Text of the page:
Church of the Holy Name (Catholic)

58 Sealy Street, Allenton, Ashburton

  • Church of the Holy Name (Catholic), Ashburton.
    Copyright: Heritage New Zealand. Taken By: Melanie Lovell-Smith. Date: 1/12/2001.
  • Church of the Holy Name (Catholic), Ashburton.
    Copyright: Heritage New Zealand. Taken By: Melanie Lovell-Smith. Date: 1/12/2001.

List Entry Information

List Entry Status Listed List Entry Type Historic Place Category 1 Public Access Private/No Public Access
List Number 284 Date Entered 5th September 1985

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Extent of List Entry

Extent of registration includes part of Lot 2 DP 386200 (CT 344997), Canterbury Land District and the building known as Church of the Holy Name (Catholic), thereon.

City/District Council

Ashburton District

Region

Canterbury Region

Legal description

Lot 2 DP 386200 (CT 344997), Canterbury Land District

Summaryopen/close

The Church of the Holy Name was the third Catholic church to be built in Ashburton, some sixty years after the first Catholic mass was celebrated in 1871. In 1876 the first Catholic church in the town, a simple wooden building, was opened in Burnett Street. A Catholic school was established in 1880 and the first resident priest, Father Edmund Patrick Coffey arrived the following year. A second church was designed in 1882 by Francis Petre, (1847-1918), the well-known church architect. Petre's grand design proved too expensive for the parish and only the nave was ever built. It was decided, instead, to build a completely new church, and by 1930 sufficient money had been raised for this purpose. The architect chosen to design the third church was Henry St Aubyn Murray (1886-1943). Murray, whose practice was based in Christchurch, designed numerous buildings for the Catholic Church in Canterbury, and the church he designed for Ashburton is one of his most well-known.

The Church of the Holy Name is rectangular in plan, with a square belltower adjacent to the main entrance. It is Romanesque in style, incorporating relatively small openings (as compared to the mass of the walls), with round-headed arches. A revival of the Romanesque, or 'round-arched', style occurred in Britain from the 1840s and in the former British colonies. The use of this style by Murray in the 1930s indicates his awareness of churches of similar design overseas. In Australia, for example, architects such as John Cyril Hawes and Joseph Fowell used the Romanesque style. An early example of a church built in the Romanesque style in New Zealand is First Church in Invercargill (1910-1915), designed by J.T. Mair. The Church of the Holy Name varies slightly from such examples in so far as it has a group of three round-headed windows above the western entrance rather than a rose window.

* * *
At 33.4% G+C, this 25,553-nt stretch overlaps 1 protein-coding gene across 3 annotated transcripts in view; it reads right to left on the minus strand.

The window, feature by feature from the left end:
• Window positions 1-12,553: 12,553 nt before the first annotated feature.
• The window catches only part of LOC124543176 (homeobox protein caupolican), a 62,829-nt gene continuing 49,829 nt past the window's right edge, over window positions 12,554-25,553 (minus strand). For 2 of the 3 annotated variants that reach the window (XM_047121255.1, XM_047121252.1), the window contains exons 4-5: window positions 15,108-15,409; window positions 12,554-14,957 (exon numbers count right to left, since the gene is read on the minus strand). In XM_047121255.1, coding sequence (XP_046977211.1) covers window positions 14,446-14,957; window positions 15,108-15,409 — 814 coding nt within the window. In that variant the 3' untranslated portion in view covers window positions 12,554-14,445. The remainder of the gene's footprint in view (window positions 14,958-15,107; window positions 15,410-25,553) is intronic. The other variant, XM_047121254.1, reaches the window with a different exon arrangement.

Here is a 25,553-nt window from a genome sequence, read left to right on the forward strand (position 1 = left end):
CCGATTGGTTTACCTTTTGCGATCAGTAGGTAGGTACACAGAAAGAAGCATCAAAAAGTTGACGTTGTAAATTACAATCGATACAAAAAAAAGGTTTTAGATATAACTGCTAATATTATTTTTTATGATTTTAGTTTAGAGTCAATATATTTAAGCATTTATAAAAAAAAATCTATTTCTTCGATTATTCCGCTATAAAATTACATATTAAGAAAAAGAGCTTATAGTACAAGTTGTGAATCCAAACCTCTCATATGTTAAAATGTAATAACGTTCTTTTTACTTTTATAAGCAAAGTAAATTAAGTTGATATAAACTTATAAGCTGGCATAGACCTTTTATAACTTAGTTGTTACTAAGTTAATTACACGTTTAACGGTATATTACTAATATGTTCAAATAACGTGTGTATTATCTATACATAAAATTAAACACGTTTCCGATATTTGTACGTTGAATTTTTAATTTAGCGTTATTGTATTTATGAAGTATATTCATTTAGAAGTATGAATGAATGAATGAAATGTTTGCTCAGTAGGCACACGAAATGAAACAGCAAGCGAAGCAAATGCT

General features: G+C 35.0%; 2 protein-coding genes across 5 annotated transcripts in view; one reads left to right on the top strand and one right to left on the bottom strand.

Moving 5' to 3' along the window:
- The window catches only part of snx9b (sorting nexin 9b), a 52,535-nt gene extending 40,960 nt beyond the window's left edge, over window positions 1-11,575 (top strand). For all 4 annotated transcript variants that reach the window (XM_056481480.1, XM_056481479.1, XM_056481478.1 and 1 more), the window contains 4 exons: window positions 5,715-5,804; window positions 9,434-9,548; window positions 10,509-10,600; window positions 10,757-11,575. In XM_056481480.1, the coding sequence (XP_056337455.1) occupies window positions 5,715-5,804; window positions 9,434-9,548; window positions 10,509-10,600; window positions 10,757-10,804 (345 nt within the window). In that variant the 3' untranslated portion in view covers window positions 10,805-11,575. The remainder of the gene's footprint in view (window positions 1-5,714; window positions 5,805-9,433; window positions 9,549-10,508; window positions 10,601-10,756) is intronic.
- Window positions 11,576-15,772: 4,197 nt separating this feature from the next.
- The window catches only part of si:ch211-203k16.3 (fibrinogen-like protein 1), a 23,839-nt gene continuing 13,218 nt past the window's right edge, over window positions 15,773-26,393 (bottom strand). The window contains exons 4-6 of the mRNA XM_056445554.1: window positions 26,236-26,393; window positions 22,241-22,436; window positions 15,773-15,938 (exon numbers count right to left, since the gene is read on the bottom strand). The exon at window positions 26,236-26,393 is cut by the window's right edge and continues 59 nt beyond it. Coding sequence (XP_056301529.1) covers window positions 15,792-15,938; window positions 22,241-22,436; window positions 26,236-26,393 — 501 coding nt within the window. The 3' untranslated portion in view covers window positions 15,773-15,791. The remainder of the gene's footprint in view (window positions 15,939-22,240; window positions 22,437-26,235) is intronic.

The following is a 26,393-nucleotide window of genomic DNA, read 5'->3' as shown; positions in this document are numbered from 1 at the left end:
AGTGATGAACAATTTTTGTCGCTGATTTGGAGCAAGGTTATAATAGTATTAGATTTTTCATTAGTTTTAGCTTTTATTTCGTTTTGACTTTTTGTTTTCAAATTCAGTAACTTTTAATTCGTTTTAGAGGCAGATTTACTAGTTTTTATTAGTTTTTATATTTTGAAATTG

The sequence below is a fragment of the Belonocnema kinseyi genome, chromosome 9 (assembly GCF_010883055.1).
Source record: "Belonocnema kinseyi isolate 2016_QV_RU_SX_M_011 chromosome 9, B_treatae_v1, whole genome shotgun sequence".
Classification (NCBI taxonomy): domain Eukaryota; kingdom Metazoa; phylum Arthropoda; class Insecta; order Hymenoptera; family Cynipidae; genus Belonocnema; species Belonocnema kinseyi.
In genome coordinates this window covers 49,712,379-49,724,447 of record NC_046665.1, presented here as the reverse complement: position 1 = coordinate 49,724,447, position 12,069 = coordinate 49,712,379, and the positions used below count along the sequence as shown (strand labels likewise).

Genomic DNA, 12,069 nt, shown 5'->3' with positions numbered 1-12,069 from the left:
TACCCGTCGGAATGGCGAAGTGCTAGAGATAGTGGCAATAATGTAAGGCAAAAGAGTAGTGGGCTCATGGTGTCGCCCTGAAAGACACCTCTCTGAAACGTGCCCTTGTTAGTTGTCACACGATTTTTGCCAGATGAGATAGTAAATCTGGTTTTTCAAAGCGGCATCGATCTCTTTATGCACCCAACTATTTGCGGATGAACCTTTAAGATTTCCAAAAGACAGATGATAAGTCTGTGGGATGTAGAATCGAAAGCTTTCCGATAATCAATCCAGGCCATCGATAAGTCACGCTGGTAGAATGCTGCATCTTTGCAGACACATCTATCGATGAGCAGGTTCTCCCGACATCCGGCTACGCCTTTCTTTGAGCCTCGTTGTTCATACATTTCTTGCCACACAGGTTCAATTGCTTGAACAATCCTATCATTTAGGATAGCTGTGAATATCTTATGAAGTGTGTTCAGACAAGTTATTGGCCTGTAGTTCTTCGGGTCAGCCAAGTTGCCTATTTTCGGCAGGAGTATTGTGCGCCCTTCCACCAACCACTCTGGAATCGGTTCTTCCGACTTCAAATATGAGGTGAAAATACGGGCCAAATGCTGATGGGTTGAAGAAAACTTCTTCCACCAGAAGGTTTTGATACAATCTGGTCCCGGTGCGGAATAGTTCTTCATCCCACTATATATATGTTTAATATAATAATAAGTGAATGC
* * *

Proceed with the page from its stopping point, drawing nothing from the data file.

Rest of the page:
The Romanesque style was often used by Catholic churches to distinguish themselves architecturally from the Anglican Church which built many churches in the Gothic style. The Catholic community's church in Ashburton, as designed by Murray, makes a positive and distinctive statement of their presence in the town. The church is an important part of the Catholic complex of buildings, which now include school and presbytery, all built within the same area. It was, at the time it was built, the most expensive building in Ashburton and it remains a distinctive landmark, still used today for Catholic worship.

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Construction Professionalsopen/close

Murray, Henry St Aubyn

Henry St Aubyn Murray (1886-1943) attended Christ's College, Christchurch, from 1898 to 1904 and was then apprenticed to Frederick John Barlow (1868 - 1939) a local architect. Barlow was responsible for a number of prominent buildings around Christchurch, which included three brick buildings, the Chief Fire Station, the Dunlop Tyre Company Building, and the Tepid Baths, all of which are no longer extant, and the Rangiora Public Library which is still standing. Barlow also designed the machinery hall and the art gallery for the Christchurch International Exhibition of 1906 - 1907, and buildings for the Workers' Dwellings Act settlement in Sydenham.

Like Barlow, Murray took an active interest in the New Zealand Institute of Architects and was elected to the Canterbury Branch in 1914. He served with the Australian engineers during World War I and was awarded a Military Cross for gallantry in 1917. Murray was Secretary/Treasurer of the Canterbury Branch of the NZIA from 1919 - 1920 and again from 1923 - 1924. He designed two war memorials, one at Akaroa and one at Leeston, and many works for the Roman Catholic Church in Canterbury. These included the Marist Brothers School in Barbadoes Street (c.1924), convents in High Street, (1925), Manchester St (1925), Ferry Road (1929), and Lyttelton (1934), and churches at Little River (1925), Geraldine (1936), Templeton (1922) and Ashburton (1930). Murray was killed in a jeep accident in the North Island in 1943.

Additional informationopen/close

Construction Dates

Original Construction
1930 - 1931

Designed
1930 -

Modification
1970 -
Altar changed as result of Vatican II. Font removed, Baptistery walled in and converted to reconciliation room

Modification
1980 - 1990
Nuns' chapel glassed in and converted to side chapel

Completion Date

28th November 2001

Report Written By

Melanie Lovell-Smith

Information Sources

Hanrahan, 1981

Michael James Hanrahan, The Warm Wind of Faith: A History of the Catholic Church in Ashburton, Ashburton, 1981

Other Information

Please note that entry on the New Zealand Heritage List/Rarangi Korero identifies only the heritage values of the property concerned, and should not be construed as advice on the state of the property, or as a comment of its soundness or safety, including in regard to earthquake risk, safety in the event of fire, or insanitary conditions.